I have been to Lourdes for the past nine years or was it ten, with The Knights of Malta of Order of St John, and I can say that each year is a unique experience, thus the number of times does not really matter.
This fortunate yearly opportunity to accompany Our Lord’s the sick to our Lady’s Sanctuary in Lourdes is a blessing I feel I should thank God for, as it does me a world of good. I am given the opportunity to be of service to others and also being repaid by seeing them feel grateful to me! This in the light that they give me more, much more than I give them myself.
I am entrusted to accompany them to all the functions that they attend, and not just that. Every time they leave the Accueil, I am to be with them, even for some leisure time, like shopping or stopping for a nice cup of hot chocolate. They might also need to go and offer a prayer or light a candle at Our Lady’s Grotto. In other words I am in the transport section.
The main events which we take them to, are the international mass, where members of The Order from all over the world gather to hear mass together, a very moving event. The mass at the grotto is especially a touching experience as it is said in our mother language Maltese, and also because we have children doing either their first Holy Communion or else their confirmation.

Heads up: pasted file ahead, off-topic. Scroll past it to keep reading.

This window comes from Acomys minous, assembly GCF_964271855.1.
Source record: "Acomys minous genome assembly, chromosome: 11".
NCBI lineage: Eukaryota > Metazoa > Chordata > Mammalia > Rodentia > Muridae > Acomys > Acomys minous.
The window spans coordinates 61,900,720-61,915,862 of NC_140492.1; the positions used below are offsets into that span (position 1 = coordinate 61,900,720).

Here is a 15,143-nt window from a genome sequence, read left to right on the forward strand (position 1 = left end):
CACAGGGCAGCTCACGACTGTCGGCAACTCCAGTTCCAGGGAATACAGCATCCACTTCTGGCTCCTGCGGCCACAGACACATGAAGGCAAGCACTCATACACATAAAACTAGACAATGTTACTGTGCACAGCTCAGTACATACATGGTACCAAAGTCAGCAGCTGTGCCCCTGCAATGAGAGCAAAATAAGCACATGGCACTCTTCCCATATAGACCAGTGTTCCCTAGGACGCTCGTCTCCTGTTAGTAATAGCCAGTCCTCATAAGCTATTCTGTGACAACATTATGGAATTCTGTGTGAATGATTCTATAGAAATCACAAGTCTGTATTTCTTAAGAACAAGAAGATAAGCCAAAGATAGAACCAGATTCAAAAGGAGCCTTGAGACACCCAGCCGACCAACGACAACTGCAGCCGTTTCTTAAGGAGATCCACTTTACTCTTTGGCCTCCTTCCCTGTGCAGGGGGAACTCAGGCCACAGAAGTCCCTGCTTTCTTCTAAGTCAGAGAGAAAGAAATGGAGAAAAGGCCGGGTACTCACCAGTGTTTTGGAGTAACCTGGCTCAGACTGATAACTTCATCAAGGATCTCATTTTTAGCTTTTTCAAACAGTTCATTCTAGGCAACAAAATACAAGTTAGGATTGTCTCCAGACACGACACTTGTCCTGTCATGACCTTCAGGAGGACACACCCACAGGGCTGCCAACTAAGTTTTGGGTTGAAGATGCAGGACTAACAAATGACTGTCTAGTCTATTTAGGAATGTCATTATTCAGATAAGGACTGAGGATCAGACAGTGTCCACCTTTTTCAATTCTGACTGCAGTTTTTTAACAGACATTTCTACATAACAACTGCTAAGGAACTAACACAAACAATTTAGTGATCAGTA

The adoration of the Eucharist where we all present are blessed by the presence of our Lord amongst us, and the Au Flambeau, a procession where all hold a lighted candle following the statute of Our Lady are experiences which one keeps on remembering for a long time. We will accompany them also to The Baths if they so wish to do this exhilarating experience.
I can say that every time the pilgrimage comes to an end I pray our Lady to give me the opportunity to return the following year. But that we leave it in God’s Hands.
Personally my Lourdes Pilgrimage this year started off with a late visit to Boffa Hospital where my father is being treated for cancer. I left for the airport immediately afterwards to join my fellow helpers/members of the Order and Our Lords the Sick. Indeed a first for me to have a close family member who is equally in need of my love and care while fighting his illness.
Stepping out of the room and heading to serve and care for others moulded mixed feelings, precisely those of should I go or should I stay. I decided to proceed with the planned pilgrimage but felt a weight, a pull, and this even after I had received my father’s blessing prior to my departure. Every year comes in different light and shades in very many ways. I listened to my heart and somehow my decision to proceed with the pilgrimage felt right and good.